We spoke to Tom Henwood of Main Line Overland to see what the pros are using and what’s popular on today’s market. “The best roof rack is the best design for a given application, rather than a particular brand. We help customers select racks and storage systems based on what they intend to carry on their travels, where they intend to go, etc. We look for componentry that maintains a low profile and low center of gravity for off-road driving, so we often choose aluminum roof racks to keep weight down up top.”
While most roof rack systems have some modular components, the year, make and model of your vehicle will determine what your specific options will be. Brands like Yakima and Thule have a current solution or two for most vehicles, but at ReRack we are able to offer a wide variety of choices, from now-discontinued styles to the latest and greatest racks. If you’re not sure what parts you need for your car, reach out to us! We’re happy to help. For an introduction to main types of roof racks, see our guide here.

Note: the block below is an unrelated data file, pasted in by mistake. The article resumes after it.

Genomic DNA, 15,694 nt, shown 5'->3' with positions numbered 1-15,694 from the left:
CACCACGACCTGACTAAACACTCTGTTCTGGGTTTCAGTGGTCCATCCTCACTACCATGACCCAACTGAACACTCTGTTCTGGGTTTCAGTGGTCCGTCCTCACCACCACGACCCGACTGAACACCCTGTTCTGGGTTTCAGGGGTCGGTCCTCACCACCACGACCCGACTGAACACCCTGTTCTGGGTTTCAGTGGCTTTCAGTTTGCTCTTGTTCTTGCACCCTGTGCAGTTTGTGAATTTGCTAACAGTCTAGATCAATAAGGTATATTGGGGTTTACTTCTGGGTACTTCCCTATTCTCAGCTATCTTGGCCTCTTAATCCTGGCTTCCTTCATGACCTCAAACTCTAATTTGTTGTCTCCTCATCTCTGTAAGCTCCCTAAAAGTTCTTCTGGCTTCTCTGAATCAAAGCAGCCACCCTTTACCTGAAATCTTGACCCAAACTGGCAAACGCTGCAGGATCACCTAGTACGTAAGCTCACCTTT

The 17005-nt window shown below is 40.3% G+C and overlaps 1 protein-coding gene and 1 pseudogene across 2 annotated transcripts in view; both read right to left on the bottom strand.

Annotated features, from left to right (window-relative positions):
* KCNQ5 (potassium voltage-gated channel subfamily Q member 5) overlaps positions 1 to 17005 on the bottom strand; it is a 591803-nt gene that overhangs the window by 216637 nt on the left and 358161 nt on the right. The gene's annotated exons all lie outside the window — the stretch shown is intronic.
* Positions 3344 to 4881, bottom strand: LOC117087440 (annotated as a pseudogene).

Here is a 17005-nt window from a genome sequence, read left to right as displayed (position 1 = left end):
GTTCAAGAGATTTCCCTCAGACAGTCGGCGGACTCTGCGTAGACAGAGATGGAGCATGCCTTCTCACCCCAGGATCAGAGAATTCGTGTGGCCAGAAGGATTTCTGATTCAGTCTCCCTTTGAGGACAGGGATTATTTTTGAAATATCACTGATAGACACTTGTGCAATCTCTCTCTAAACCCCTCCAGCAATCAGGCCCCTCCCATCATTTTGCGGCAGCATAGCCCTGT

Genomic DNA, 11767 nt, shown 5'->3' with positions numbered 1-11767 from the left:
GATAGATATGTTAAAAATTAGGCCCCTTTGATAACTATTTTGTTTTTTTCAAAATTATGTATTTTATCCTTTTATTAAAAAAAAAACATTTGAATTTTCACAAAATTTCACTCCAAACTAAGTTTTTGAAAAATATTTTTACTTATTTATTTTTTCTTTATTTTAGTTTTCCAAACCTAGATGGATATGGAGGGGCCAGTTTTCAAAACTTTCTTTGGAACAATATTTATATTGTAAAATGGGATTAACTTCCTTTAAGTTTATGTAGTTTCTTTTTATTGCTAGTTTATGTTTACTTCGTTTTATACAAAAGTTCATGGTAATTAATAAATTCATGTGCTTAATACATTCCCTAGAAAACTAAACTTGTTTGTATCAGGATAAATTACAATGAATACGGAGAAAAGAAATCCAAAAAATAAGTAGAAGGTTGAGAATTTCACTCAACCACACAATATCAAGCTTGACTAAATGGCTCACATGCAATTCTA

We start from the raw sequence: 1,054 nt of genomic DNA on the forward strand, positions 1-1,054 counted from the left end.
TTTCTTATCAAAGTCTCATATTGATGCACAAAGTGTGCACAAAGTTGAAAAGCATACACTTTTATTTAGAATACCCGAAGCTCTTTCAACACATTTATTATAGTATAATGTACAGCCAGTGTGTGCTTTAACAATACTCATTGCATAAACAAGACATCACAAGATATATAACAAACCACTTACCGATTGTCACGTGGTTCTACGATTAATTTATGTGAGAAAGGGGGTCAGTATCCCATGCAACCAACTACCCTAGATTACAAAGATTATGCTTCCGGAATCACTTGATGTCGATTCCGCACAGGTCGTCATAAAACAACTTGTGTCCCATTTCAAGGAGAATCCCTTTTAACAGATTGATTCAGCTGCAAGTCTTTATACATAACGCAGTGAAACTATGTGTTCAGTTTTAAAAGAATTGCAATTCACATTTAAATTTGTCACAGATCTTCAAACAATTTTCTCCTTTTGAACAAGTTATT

Rather than going for a pack put together by a roof rack shop or supplier I decided to visit the Thule website, find the make, model and year of my car to create a shopping list of the parts required. This is a simple but crucial process as the different possible combinations of bars, foot pack and fitting kit is enormous. Once checked I sourced each of the parts from different suppliers on Amazon. This saved around 20% and as I have Amazon Prime included free delivery.
Thule Motion XT is not only designed for space efficiency and ease of use, but also to harmonise with contemporary car design. It has a distinctive shape that has been optimised using advanced computer simulation, reducing the impact on fuel economy and providing a quiet ride. With Thule Motion XT, Thule is setting a new standard for modern roof box design, with a stylish, silent and easy-to-use box that will make your car look even better.